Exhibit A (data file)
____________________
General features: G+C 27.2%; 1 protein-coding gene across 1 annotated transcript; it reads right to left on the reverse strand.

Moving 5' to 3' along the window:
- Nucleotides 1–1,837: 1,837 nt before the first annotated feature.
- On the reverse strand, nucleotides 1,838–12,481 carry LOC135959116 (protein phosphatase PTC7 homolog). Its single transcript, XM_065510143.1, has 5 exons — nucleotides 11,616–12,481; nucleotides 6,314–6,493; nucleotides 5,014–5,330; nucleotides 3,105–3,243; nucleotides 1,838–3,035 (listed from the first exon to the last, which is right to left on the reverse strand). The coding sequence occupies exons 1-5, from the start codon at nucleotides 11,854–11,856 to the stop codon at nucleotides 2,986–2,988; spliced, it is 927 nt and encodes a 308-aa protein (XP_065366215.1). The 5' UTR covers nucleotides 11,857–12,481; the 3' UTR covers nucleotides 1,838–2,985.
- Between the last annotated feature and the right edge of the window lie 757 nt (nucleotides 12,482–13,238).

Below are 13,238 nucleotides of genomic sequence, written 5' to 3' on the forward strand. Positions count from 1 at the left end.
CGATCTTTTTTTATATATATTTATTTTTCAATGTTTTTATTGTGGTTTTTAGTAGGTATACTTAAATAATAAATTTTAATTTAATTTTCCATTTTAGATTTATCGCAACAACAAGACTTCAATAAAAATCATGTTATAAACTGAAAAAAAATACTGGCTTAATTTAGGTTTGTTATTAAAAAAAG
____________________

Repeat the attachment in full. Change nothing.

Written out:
General features: G+C 27.2%; 1 protein-coding gene across 1 annotated transcript; it reads right to left on the reverse strand.

Moving 5' to 3' along the window:
- Nucleotides 1–1,837: 1,837 nt before the first annotated feature.
- On the reverse strand, nucleotides 1,838–12,481 carry LOC135959116 (protein phosphatase PTC7 homolog). Its single transcript, XM_065510143.1, has 5 exons — nucleotides 11,616–12,481; nucleotides 6,314–6,493; nucleotides 5,014–5,330; nucleotides 3,105–3,243; nucleotides 1,838–3,035 (listed from the first exon to the last, which is right to left on the reverse strand). The coding sequence occupies exons 1-5, from the start codon at nucleotides 11,854–11,856 to the stop codon at nucleotides 2,986–2,988; spliced, it is 927 nt and encodes a 308-aa protein (XP_065366215.1). The 5' UTR covers nucleotides 11,857–12,481; the 3' UTR covers nucleotides 1,838–2,985.
- Between the last annotated feature and the right edge of the window lie 757 nt (nucleotides 12,482–13,238).

Below are 13,238 nucleotides of genomic sequence, written 5' to 3' on the forward strand. Positions count from 1 at the left end.
CGATCTTTTTTTATATATATTTATTTTTCAATGTTTTTATTGTGGTTTTTAGTAGGTATACTTAAATAATAAATTTTAATTTAATTTTCCATTTTAGATTTATCGCAACAACAAGACTTCAATAAAAATCATGTTATAAACTGAAAAAAAATACTGGCTTAATTTAGGTTTGTTATTAAAAAAAG